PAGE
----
WH Rebuffs GAO on Ukraine Aid: 'We Are Not Legally Bound'
The president has been saying the same thing since last September. “There’s no crime,” he insists in one variation or another when asked about his impeachment. During a speech three days before Christmas, he expanded on this: “There’s no nothing.” Because no law was broken, in his legal estimation, Donald Trump concluded, “How do you impeach? You had no crime.”
But there was a crime, said the Government Accountability Office on Thursday.
Less than a day after the House delivered two articles of impeachment to the Senate, the GAO released a report asserting that the White House budget office broke the law when it froze aid to Ukraine.
“Faithful execution of the law does not permit the President to substitute his own policy priorities for those that Congress has enacted into law. OMB withheld funds for a policy reason, which is not permitted under the Impoundment Control Act,” the report read.
After withholding those monies, according to the congressional watchdog agency, OMB began withholding information from oversight officials, a step that could have “constitutional significance.”
"The OMB, the White House, the administration broke — I'm saying this — broke the law," House Speaker Nancy Pelosi said at her Thursday press conference, citing the GAO report as more evidence to support the calling of “documents and eyewitnesses in the Senate.”
The administration saw all this and essentially shrugged its shoulders. OMB spokeswoman Rachel Semmel told RealClearPolitics that “we disagree with GAO's opinion.”
The White House has long insisted that aid to Ukraine was delayed in order to assure the congressionally appropriated funds would be well spent in a nation where corruption has long been rampant. House Democrats have concluded that the delay was part of an effort by Trump to pressure that country into opening an investigation into the family of a potential political rival, Joe Biden. It was “an abuse of power” they concluded, a charge that makes up the substance of the impeachment articles.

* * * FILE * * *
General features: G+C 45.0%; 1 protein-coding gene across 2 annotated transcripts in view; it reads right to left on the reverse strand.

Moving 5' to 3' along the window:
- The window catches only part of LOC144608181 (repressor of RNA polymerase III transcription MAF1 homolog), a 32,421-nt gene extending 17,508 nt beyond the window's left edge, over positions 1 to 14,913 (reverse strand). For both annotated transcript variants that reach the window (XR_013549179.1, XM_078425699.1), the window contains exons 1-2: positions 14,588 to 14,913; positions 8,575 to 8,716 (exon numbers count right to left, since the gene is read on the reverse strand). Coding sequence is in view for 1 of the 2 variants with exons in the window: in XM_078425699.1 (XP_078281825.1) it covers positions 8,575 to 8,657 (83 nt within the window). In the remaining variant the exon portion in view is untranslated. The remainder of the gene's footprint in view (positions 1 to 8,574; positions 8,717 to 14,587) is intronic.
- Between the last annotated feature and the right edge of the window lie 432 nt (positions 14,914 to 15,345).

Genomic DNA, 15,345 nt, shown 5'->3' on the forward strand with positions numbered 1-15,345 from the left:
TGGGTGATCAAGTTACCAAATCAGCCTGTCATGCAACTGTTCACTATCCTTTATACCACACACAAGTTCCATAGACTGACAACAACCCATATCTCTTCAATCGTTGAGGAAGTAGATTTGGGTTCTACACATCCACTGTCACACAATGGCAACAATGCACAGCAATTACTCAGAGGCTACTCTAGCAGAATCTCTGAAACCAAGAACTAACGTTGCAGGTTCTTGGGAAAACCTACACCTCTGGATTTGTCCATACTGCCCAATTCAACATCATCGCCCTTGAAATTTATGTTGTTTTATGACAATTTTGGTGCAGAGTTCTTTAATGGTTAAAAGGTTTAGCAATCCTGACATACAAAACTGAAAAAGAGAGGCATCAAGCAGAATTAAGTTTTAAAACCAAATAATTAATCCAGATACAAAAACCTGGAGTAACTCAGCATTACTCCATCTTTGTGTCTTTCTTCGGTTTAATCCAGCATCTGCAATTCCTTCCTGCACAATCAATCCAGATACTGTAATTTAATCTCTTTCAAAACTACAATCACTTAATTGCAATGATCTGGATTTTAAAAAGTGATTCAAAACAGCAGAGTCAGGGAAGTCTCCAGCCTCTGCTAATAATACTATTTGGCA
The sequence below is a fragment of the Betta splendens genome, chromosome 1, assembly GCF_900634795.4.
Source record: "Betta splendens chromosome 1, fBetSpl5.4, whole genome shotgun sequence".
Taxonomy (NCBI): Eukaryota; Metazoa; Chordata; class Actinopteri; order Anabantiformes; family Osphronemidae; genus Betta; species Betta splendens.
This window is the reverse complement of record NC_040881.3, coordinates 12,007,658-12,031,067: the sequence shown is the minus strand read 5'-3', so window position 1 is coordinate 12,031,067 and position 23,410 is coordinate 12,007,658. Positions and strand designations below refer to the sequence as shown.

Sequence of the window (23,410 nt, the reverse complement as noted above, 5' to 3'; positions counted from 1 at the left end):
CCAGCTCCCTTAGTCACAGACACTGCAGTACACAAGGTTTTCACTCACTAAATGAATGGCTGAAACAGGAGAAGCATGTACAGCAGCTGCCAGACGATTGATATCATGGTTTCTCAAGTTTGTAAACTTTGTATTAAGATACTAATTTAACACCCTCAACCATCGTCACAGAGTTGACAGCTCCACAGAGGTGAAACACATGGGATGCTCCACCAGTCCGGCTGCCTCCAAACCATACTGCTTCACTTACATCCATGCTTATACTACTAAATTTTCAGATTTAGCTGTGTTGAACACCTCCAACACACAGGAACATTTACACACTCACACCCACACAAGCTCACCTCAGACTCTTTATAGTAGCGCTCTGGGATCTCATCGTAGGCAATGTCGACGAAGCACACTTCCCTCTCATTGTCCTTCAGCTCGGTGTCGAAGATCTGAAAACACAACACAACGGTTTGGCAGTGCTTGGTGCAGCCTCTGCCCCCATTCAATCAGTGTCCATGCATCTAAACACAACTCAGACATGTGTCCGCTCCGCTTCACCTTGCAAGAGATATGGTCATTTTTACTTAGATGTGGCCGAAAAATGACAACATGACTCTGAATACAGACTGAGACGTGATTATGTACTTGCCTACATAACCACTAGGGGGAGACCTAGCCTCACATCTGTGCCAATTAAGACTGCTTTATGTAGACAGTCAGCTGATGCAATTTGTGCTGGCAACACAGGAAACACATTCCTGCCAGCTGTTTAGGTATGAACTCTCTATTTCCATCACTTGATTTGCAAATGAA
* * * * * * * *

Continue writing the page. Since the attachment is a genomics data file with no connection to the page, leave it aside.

Republicans responded with an attack on institutional legitimacy. “The ‘nonpartisan’ GAO is run by someone confirmed to a 15-year term in 2010 under a Democrat president, Democrat-controlled Senate and Democrat House,” complained New York Republican Rep. Lee Zeldin.
The oversight organization was meddling, complained one senior administration official, by attempting “to insert themselves into the media’s controversy of the day.” And besides, the official continued, it’s not like the GAO always gets it right.
“They have a history of flip-flops, reversing 40 years of precedent this year on their pocket rescission decision. They were also forced to reverse a legally faulty opinion when they opposed the reimbursement of federal employee travel costs. In their rush to insert themselves in the impeachment narrative, maybe they’ll have to reverse their opinion again.”
It isn’t clear what affect the GAO findings will have other than boosting progressive spirits. White House aides comforted themselves Thursday with the fact that such reports are often little more than press releases.
The nonpartisan agency, for instance, reported that the Obama administration broke the law when it exchanged five Taliban prisoners for Bowe Bergdahl, who had been captured after deserting his Army unit. There were no legal repercussions. When the GAO found that the George W. Bush administration had violated the law by paying journalists to promote government programs, Congress just asked for a reimbursement from the private firms. Even further back, during the Clinton administration, the watchdogs discovered that the D.C. Financial Control Board had illegally overpaid staff members. Congress voted to retroactively approve the raises.
This history has left some in the White House contemptuous of the GAO. The agency is weak, they have concluded, prompting the question of what it could do anyway in this case. “Nothing,” a senior aide said. “We are not legally bound.” Besides, the aide noted, the GAO is just “an arm of Congress.”